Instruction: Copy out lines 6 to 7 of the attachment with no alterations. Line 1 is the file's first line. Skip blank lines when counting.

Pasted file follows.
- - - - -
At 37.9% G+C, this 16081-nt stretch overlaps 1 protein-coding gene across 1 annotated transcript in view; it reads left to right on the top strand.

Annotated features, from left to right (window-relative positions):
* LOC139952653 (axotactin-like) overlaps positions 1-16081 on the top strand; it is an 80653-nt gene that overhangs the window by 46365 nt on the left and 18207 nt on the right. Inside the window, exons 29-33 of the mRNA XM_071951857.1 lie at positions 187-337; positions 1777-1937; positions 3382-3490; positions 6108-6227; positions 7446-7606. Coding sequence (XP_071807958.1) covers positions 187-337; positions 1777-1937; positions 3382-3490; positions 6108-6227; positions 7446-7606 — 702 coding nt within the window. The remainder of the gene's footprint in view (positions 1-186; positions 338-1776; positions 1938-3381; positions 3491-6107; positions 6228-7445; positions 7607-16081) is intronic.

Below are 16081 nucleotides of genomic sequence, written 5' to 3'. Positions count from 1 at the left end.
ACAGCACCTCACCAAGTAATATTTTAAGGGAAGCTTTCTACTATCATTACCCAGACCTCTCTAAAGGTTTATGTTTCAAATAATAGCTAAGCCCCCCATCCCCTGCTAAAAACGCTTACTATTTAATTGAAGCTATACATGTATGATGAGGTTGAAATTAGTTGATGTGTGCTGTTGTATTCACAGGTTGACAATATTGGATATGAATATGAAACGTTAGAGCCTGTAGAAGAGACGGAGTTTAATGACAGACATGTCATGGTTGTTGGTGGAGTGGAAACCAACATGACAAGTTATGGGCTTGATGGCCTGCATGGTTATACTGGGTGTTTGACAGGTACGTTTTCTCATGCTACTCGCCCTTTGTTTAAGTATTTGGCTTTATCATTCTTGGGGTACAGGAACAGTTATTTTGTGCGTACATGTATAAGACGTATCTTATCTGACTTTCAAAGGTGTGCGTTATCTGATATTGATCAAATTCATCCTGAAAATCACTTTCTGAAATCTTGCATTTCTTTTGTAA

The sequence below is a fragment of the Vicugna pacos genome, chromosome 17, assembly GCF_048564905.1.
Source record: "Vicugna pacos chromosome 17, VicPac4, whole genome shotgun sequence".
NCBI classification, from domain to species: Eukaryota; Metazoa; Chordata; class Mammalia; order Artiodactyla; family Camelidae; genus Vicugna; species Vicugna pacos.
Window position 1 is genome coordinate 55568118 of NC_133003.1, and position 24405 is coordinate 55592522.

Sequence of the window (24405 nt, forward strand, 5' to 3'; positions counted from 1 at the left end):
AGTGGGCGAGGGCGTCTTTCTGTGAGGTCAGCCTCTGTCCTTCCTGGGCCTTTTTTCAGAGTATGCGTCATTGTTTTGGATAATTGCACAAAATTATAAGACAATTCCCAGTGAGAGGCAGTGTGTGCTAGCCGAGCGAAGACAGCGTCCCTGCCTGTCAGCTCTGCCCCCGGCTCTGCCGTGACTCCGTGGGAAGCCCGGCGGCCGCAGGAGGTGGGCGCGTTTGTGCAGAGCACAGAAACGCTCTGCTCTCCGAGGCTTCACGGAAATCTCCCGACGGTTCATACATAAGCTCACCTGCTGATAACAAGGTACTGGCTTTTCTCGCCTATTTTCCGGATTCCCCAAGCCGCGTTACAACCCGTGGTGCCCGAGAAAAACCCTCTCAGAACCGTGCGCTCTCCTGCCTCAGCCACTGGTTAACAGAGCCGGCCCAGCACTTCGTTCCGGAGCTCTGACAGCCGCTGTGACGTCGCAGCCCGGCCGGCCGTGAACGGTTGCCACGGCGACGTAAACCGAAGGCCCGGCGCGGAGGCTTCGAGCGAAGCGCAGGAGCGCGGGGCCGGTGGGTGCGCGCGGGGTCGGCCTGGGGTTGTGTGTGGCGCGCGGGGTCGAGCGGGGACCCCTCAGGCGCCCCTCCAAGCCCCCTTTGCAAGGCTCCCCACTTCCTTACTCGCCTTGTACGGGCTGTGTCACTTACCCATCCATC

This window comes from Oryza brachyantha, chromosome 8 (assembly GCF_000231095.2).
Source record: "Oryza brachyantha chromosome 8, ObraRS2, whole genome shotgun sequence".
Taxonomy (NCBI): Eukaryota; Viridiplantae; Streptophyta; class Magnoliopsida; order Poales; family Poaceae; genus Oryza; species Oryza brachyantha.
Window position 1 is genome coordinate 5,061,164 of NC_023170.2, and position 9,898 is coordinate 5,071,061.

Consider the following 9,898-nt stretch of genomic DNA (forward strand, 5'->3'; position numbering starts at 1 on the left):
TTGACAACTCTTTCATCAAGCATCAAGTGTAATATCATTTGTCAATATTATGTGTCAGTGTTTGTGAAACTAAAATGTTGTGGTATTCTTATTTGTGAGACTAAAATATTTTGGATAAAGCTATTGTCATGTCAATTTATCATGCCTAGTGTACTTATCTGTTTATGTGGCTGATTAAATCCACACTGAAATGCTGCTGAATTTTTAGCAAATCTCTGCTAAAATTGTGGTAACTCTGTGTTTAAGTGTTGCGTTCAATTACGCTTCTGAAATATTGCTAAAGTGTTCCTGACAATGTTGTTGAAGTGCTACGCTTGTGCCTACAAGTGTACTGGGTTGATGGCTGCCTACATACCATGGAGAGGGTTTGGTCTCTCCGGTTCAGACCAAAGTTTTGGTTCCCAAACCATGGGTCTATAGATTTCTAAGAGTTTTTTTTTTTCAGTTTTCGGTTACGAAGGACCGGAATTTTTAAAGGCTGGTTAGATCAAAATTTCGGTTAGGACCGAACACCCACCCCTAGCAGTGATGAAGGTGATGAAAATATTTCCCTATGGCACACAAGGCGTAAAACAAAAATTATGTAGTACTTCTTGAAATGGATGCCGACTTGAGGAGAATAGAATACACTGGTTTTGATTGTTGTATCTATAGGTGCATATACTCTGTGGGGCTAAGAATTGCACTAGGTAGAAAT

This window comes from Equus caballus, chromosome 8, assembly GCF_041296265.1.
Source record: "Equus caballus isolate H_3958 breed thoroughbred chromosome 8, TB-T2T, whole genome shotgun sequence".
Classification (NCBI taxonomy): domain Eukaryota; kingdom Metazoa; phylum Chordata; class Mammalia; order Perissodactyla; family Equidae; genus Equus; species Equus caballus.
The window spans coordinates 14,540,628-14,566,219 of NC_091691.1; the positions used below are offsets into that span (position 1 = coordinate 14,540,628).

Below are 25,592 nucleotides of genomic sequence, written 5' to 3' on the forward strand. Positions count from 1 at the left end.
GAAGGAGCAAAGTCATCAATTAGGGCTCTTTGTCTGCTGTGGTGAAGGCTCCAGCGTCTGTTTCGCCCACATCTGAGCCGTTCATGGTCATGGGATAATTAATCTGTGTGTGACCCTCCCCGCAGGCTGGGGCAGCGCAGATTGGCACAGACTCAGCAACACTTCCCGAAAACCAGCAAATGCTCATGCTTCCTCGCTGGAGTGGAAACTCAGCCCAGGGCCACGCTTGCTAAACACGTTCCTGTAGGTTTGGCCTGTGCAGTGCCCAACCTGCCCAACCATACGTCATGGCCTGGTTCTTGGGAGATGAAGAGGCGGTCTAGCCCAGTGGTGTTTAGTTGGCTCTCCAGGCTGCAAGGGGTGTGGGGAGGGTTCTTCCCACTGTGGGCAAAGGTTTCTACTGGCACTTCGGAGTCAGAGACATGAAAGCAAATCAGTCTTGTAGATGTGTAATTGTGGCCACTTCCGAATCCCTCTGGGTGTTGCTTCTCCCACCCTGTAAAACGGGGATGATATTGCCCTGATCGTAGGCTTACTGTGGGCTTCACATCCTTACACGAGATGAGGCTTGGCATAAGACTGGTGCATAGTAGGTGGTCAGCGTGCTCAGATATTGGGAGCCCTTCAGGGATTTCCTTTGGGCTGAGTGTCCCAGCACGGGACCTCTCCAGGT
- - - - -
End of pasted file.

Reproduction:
The sequence below is a fragment of the Vicugna pacos genome, chromosome 17, assembly GCF_048564905.1.
Source record: "Vicugna pacos chromosome 17, VicPac4, whole genome shotgun sequence".